SixtyFPS is a toolkit to efficiently develop fluid graphical user interfaces for any display: embedded devices and desktop applications. We support multiple programming languages, such as Rust, C++, and JavaScript.

Programming language: Rust, C++, JavaScript
License: GNU General Public License v3.0 or later
Tags: GUI     C++17     Cpp     C++    
Latest version: v0.1.5

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Build Status Discussions

SixtyFPS is a toolkit to efficiently develop fluid graphical user interfaces for any display: embedded devices and desktop applications. We support multiple programming languages, such as Rust, C++, and JavaScript.

Our design goals are:

  • Lightweight: Fit into a few hundred kilobytes of RAM and require little processing power.
  • Straightforward: Programmers and designers should feel productive and be able to enjoy the design and development process. The APIs should be consistent, easy to use, and intuitive, no matter the target language. High-quality documentation should describe the APIs, teach concepts and how to use them.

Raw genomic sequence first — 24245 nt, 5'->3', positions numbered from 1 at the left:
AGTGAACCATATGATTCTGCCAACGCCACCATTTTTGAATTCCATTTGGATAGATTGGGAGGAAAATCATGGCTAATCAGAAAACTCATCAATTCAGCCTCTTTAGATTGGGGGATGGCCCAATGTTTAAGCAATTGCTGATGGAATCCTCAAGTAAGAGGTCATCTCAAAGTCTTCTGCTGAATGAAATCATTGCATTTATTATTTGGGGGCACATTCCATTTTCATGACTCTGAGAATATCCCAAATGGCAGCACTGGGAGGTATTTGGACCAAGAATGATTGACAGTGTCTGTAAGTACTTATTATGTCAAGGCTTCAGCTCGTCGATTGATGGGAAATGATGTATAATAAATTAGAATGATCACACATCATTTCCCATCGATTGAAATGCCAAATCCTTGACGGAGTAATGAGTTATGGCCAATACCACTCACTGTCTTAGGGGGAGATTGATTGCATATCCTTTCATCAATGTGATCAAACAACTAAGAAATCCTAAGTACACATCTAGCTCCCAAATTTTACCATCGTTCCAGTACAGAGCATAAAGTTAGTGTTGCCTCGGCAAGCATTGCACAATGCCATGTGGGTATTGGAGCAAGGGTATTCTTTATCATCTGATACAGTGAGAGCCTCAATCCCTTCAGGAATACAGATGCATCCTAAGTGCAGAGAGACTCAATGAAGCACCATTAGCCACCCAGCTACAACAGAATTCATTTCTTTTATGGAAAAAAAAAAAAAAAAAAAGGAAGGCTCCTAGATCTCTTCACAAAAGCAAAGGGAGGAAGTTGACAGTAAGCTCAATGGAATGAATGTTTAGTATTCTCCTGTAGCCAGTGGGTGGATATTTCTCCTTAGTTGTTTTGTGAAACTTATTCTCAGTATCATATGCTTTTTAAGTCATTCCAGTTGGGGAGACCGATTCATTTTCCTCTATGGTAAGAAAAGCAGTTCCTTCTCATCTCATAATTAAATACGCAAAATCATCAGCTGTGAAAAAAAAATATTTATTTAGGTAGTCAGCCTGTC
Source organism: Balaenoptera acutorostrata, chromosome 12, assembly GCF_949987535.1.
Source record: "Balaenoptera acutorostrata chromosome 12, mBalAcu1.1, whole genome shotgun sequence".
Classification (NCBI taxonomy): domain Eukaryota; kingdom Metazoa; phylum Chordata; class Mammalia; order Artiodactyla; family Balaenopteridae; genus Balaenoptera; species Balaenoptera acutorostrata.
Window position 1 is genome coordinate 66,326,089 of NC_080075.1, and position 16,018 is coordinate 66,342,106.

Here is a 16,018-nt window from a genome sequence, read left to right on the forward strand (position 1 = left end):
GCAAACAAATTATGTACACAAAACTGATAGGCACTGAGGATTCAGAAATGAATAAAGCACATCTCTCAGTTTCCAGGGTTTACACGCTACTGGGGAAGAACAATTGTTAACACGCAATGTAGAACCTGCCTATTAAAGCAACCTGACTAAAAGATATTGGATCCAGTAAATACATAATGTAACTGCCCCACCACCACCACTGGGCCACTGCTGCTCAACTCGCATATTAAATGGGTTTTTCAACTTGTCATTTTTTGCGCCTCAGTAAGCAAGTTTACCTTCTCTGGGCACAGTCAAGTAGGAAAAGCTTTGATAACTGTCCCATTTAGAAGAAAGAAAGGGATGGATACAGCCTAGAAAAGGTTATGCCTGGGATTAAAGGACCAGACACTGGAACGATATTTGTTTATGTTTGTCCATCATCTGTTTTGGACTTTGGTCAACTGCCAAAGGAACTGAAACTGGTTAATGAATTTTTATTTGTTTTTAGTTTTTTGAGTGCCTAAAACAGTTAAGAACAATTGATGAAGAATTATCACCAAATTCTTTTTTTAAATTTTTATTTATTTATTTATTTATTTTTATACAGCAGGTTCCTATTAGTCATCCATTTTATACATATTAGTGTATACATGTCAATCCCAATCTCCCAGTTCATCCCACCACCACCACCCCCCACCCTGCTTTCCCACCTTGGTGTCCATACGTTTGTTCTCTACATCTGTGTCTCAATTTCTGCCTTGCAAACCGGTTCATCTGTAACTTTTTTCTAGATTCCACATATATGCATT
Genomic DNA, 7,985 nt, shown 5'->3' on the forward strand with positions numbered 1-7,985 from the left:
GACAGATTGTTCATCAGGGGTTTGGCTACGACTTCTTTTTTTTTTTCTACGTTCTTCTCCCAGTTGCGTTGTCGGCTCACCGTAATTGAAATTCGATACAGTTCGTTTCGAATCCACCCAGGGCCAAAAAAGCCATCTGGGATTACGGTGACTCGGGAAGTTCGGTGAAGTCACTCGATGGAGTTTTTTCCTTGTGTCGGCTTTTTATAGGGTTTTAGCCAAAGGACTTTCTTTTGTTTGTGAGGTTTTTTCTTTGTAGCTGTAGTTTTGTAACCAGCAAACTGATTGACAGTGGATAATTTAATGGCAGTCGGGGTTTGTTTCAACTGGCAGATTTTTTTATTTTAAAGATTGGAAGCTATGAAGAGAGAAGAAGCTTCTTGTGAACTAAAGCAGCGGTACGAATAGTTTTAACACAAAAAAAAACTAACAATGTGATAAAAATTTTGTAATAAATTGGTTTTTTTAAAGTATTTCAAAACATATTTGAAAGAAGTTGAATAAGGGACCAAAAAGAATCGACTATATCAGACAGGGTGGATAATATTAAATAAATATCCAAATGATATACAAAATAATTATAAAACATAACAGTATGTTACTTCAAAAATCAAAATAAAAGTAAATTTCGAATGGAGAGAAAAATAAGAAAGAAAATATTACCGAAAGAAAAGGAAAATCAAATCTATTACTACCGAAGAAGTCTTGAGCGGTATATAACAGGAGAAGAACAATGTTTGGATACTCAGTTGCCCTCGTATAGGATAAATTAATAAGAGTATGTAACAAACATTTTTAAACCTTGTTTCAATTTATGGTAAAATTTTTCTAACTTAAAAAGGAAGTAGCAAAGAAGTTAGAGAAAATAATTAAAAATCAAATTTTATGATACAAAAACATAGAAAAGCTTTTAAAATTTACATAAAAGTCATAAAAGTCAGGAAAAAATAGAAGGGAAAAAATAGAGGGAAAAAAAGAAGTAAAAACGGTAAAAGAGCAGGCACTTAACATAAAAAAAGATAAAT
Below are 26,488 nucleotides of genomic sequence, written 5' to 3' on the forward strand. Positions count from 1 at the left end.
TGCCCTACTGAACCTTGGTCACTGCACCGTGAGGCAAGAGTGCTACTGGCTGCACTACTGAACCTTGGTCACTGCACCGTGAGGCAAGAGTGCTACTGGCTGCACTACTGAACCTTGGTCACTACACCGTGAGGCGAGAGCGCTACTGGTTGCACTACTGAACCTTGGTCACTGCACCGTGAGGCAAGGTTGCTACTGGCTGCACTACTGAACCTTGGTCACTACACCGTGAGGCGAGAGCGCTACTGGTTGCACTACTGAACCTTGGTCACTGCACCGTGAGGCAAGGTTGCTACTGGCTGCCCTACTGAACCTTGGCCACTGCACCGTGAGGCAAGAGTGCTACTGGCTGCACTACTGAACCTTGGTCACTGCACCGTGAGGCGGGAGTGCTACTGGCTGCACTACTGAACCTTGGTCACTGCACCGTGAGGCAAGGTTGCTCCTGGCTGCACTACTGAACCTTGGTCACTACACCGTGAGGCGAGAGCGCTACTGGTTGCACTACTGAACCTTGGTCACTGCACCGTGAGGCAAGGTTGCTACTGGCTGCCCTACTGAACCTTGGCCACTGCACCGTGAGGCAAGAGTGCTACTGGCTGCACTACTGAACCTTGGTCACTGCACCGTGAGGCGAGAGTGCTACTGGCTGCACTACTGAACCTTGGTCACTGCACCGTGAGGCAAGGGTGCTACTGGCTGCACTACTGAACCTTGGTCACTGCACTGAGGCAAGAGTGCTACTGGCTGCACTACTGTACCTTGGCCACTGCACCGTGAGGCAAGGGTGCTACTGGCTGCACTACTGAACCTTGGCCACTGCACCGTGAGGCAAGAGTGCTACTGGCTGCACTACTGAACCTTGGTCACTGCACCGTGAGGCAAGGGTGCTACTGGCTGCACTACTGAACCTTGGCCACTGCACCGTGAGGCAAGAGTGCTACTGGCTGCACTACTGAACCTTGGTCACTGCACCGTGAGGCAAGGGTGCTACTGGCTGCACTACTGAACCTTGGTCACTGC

• Native: We support many different target platforms, from embedded devices to desktops including mobile and web. Both the user and the developer should feel at home on each platform. The look and feel and experience should match the users' expectations of a native application.

Current Status

SixtyFPS is in active development. Its state of development depends on the kind of application.

  • Embedded: Ready! SixtyFPS is already happily used by customers on embedded devices (running on an Arm processor with Linux). We are also looking into supporting microcontrollers.
  • Desktop: In Progress. SixtyFPS is usable on Windows, Linux and Mac. We plan on building up the desktop support in subsequent releases to reach the level of integration we're aiming for.
  • Mobile (Android/iOS): Todo. We haven't started supporting mobile platforms yet, but it is our intention to do so in the future.
  • Web: Our focus is on Embedded and Desktop applications. We do not intend to compete in the web space as a primary platform. That said, SixtyFPS can compile to WebAssembly and the demos are running in a web browser. But the web support is currently limited to demo purposes.


Refer to the README of each language directory in the api sub-folder:

The examples folder contains examples and demos. The docs folder contains [build instructions](docs/building.md) and [internal developer docs](docs/development.md).